Justice and the State
On Justice and the State
In general, the formal justice system is rather hit-or-miss. Which is to say that the guilty object to facing justice, and use every means at their disposal to avoid it. Generally, with at least some degree of success.
The mechanisms for formally administrating justice vary with place and status, but the following guidelines are nearly always true:
1) Punishment is corporeal in nature.
2) Punishment is proportionate to the crime. Being convicted of a felony results in either exile or death, but only such crimes as murder, theft that threatens the livelihood of the victim, overtly undermining the government’s authority, or crimes that shock the conscience of the populace are generally felonies. Lesser crimes are normally punished via restitution, public humiliation such as time in the stocks or whirligig, to (in more extreme cases) being flogged and/or branded.
3) An accused person may attempt to prove his innocence via trail by ordeal or trial by combat (depending upon the situation and status of those involved).
4) There can be no punishment without a confession. Dungeons are unpleasant places to begin with, and there are an interesting array of useful devices available that can encourage the accused to either attempt to prove his innocence or confess when the patience of the administrating official begins to wear thin.
5) There must be evidence (in the opinion of the presiding official) that the crime actually occurred, and the accused actually committed it.
By tradition, religious dictate, or royal decree, there exist areas which temporal authority does not extend. Those individuals accused of a crime may seek sanctuary in such places (although this is tantamount to a confession of guilt). Barring extreme circumstances, sanctuary will automatically be granted, and may be up to a year in duration. Priests will attempt to negotiate acceptable terms of surrender between the accused and the temporal authorities. Should this fail, the individual must go into voluntary exile. The church will provide distinctive penitent clothing and a letter of safe conduct (the length of which is discretionary to the issuing clerics. A criminal who they would really like to see face justice, for, say, stealing church funds may find they have but a single day to traverse some 100 leagues.) Should the accused violate sanctuary by committing further crimes or refusing to follow the instruction in the letter of safe conduct into exile, he will immediately become an outlaw, and not eligible for sanctuary.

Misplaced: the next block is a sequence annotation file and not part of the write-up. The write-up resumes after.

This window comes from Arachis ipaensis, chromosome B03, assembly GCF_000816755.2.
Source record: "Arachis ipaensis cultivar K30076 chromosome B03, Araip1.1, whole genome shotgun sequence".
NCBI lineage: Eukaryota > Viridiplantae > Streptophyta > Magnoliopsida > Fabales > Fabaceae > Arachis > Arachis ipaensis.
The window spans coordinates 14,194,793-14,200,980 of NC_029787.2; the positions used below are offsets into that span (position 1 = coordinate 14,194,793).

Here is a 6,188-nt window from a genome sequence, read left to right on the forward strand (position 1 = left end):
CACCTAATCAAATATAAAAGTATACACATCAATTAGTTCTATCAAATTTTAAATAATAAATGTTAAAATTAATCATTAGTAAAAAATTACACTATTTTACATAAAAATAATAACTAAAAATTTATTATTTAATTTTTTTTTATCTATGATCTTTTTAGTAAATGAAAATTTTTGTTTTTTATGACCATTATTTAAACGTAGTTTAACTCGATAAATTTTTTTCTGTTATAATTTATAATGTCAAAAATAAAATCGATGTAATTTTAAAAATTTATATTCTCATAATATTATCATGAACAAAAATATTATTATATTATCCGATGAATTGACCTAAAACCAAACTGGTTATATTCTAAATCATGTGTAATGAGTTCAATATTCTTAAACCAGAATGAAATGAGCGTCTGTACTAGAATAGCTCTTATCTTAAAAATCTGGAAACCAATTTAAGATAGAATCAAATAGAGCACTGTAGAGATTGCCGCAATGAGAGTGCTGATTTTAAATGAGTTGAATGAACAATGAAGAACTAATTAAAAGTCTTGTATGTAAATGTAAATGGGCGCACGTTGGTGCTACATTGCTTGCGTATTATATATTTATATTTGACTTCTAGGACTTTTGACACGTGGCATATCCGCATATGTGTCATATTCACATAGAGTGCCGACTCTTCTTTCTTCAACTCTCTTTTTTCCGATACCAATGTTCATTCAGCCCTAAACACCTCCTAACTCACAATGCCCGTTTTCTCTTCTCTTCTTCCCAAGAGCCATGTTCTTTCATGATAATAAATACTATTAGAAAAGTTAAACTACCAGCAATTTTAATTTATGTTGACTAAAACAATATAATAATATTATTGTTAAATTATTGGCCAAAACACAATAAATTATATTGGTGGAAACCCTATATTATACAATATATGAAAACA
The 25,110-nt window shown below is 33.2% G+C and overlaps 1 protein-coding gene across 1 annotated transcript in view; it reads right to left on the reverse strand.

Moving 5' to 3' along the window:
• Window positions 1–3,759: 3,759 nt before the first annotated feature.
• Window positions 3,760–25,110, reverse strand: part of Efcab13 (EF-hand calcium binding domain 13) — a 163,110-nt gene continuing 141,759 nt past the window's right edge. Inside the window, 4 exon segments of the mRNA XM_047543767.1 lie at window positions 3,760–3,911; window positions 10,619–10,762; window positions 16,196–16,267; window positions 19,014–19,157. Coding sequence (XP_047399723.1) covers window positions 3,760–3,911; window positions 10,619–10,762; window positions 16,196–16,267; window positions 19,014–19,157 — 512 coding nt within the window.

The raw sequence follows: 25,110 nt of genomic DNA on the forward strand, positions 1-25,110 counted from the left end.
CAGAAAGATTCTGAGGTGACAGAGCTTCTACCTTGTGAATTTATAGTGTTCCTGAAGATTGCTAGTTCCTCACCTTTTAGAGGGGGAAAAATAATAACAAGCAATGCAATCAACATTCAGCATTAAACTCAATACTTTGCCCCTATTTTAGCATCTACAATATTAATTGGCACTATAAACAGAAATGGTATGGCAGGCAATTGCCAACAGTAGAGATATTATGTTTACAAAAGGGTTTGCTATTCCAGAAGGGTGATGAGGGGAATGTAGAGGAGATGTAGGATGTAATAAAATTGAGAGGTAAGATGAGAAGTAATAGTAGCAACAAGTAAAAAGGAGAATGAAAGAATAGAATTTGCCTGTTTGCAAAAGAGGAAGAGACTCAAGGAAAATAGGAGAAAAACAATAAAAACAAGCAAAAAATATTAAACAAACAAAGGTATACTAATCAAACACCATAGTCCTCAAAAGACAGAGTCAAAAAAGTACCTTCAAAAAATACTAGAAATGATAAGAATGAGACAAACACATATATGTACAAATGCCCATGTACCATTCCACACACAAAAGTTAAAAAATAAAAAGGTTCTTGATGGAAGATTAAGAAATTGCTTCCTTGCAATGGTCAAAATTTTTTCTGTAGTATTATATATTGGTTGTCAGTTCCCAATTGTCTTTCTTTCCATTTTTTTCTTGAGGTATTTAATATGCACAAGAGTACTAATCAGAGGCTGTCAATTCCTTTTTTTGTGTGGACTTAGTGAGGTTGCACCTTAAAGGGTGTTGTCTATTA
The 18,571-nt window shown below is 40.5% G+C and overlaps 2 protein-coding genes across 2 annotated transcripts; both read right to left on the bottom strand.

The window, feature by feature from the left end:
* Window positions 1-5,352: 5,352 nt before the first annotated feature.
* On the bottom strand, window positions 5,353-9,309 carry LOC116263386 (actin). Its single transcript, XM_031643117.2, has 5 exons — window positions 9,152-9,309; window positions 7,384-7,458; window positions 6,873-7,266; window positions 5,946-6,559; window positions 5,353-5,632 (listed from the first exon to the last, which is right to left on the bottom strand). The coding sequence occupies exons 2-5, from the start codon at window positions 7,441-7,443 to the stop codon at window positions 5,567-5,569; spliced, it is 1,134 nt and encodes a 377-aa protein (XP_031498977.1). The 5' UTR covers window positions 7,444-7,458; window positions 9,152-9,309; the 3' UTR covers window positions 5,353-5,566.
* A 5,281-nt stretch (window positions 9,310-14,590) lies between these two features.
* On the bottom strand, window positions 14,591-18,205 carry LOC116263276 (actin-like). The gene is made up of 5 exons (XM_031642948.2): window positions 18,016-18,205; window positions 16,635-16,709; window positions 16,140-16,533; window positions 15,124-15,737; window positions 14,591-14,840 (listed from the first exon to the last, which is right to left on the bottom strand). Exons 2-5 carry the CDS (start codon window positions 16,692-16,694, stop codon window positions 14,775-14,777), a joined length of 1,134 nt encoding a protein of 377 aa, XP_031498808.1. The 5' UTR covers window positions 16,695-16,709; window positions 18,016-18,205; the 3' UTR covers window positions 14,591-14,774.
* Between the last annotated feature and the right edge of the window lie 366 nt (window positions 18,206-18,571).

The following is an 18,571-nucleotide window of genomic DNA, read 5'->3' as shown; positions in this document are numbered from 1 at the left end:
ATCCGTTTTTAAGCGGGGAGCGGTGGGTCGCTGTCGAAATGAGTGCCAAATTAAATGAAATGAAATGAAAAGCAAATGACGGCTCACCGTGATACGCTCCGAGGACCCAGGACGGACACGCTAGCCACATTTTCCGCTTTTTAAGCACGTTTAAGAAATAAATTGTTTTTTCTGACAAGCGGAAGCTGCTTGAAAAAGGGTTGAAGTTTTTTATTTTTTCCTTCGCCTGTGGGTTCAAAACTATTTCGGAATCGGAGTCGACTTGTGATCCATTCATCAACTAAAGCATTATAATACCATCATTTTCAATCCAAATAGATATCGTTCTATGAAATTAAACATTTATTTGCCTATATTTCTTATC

Outlaws and Outlawry
The worst thing temporal powers can do to an accused individual not physically in their possession is to declare them an outlaw or wolfshead. This literally means that the individual is “outside the law” and has no recourse to it. As such, he can be robbed, beaten, swindled or murdered with impunity. (In fact, if you murder an outlaw and can prove it, there awaits a nice gift of coin from the temporal authorities.) If you become an outlaw, expect life to be nasty, brutish and short.
In the places where it has been the King’s pleasure to declare forests (trees are strictly optional to this, and many villages fall under this authority) forest law prevails. It is draconian, nearly all violations of it are felonies, and there is no appeal but to the King himself. (Good luck with that.) Shooting the King’s deer is extremely hazardous to your health. So is using trees he intended for ships as firewood. Or harassing those officials and peasants directly under his protection.
In a world where supernatural evil is a real threat, the church must take an active role. Most Inquisitors are priests of Vogel, Grotz, or Zult, but other creeds are represented. However, since property cleansed by the Inquisition falls under church control, rather than reverting to feudal sovereignty, conflict between the temporal and spiritual powers is ever present, and the Inquisition is rarely able to conduct its work openly. While the Inquisition was active in the persecution of the Parin religion immediately after the civil war, it is believed that this has become a lesser priority now that the religion is no longer a threat. There are even rumors that some priests of Parin are quietly members of the Inquisition, though the truth of this is doubtful.
The Priestly Prerogative
Priests (that is, characters with at least one level of clerical rank) are not beholden to temporal law. If arrested, they may claim their privilege to be tried by clerical courts instead. Unless the priest was acting on behalf of the Inquisition, the process and penalty will probably not change a whole lot, but some might find being burned at the stake preferable to being hanged.
If you want a thing done right, it’s often best to do it yourself. Especially as the official justice system is somewhat less than reliable in many cases. This leads to feuds and bloodshed that the temporal and spiritual authorities would like very much to discourage. The temporal authorities will be especially keen to investigate and prosecute any crimes that appear to be driven by vengeance, and most of the spiritual authorities promise a more lasting punishment. (Priests of Vogel and Grotz beg to differ.) Despite this, vendetta justice remains a very common occurrence.